At the time of Johme's fall, she was wearing sandals with a thick heel and a flat bottom, with a one-inch thick sole. Johme was alone in the kitchen during the fall. There were no irregularities or hazards on the kitchen's floor. The floor was not wet, and there was not any trash on the floor.

After her fall, Johme used a counter to pull herself up. Another employee came into the kitchen and asked Johme if she was all right. Johme said she was not okay, and she asked the other employee to get her manager. An injury report was completed by Johme and her manager. Johme's portion of the report stated: “I was making coffee in [the] department's kitchen. I was standing at [the] coffee pot [and] when I turned to walk back to my desk, I felt my shoe suddenly on the floor. As I pulled myself up and leaned against the counter I realized I couldn't walk.” Johme's manager's portion of the report, which was not seen by Johme at the time the report was completed, stated that Johme was “making coffee in the kitchen, turned to put [coffee] grounds in [the] trash, twisted [her] ankle and fell off [her] shoe, fell backwards and landed on [the] floor.”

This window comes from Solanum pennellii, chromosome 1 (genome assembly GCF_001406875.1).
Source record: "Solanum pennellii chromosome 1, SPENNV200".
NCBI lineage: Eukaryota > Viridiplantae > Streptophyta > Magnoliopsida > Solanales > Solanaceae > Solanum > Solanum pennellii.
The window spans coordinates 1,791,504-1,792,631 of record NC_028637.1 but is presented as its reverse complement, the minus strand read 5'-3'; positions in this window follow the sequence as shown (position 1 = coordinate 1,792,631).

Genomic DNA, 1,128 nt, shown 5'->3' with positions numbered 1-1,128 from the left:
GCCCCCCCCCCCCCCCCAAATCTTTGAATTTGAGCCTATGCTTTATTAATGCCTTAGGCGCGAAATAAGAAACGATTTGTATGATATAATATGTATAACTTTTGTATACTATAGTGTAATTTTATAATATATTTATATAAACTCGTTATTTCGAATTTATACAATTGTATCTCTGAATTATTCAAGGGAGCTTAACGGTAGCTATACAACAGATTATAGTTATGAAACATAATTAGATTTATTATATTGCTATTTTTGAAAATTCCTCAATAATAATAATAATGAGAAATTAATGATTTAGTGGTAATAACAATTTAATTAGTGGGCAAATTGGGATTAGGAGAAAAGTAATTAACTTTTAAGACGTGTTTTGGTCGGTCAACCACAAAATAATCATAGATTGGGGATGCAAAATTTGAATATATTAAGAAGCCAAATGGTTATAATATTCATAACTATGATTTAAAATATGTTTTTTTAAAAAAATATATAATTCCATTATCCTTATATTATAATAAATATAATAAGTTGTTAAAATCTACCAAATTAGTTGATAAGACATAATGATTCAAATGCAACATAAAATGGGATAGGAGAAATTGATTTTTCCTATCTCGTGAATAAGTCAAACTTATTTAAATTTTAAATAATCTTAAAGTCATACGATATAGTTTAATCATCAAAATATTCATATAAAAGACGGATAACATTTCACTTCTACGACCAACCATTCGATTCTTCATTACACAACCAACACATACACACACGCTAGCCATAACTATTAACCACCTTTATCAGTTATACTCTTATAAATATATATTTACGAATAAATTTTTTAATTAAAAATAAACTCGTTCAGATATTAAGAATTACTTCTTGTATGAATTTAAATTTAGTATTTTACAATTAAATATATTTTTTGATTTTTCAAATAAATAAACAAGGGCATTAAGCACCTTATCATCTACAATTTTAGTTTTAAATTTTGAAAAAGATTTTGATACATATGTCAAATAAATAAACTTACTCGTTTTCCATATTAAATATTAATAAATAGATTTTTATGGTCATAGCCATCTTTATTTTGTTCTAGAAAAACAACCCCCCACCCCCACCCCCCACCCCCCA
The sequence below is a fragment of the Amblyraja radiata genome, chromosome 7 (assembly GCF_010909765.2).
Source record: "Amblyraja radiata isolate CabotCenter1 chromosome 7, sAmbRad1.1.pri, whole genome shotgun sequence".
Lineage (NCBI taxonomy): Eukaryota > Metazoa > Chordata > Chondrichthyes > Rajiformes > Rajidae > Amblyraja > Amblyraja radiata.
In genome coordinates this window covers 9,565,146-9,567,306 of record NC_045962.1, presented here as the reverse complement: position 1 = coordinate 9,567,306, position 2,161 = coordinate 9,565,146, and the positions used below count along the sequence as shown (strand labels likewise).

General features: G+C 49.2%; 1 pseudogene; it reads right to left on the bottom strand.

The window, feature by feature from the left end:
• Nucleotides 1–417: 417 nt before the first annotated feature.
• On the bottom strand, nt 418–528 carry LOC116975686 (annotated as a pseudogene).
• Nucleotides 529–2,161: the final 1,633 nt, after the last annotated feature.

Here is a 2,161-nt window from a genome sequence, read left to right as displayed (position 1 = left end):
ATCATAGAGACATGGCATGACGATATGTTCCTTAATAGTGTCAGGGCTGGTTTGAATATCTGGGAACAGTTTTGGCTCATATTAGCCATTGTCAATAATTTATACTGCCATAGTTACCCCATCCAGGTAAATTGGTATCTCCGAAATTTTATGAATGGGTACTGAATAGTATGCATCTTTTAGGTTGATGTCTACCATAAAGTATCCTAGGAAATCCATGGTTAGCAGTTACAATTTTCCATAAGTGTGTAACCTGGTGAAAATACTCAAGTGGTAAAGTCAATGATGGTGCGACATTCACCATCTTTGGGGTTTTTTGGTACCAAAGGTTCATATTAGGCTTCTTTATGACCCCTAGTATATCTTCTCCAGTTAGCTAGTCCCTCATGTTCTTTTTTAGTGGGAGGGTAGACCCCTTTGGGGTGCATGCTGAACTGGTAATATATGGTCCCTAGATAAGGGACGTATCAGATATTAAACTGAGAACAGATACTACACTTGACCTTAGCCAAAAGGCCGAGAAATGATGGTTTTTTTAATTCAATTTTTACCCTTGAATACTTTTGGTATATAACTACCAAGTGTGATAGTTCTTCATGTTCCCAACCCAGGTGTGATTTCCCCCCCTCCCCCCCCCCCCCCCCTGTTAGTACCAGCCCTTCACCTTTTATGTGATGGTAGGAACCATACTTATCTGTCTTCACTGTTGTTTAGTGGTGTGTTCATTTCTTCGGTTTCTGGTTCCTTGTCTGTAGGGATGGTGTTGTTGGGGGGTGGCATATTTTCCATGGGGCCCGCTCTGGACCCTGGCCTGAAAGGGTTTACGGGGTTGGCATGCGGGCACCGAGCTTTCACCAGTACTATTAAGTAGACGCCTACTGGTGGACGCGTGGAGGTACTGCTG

Johme was taken by ambulance to the emergency room after her fall. The medical records from the emergency room indicated that Johme reported that she had tripped at work because of the shoes she was wearing. Johme reported low back pain and left leg pain, and an X-ray of her hips and pelvis showed a fracture on her right side. She was admitted to the hospital for pain control and physical therapy, but she did not undergo surgery to her hip and pelvis. 3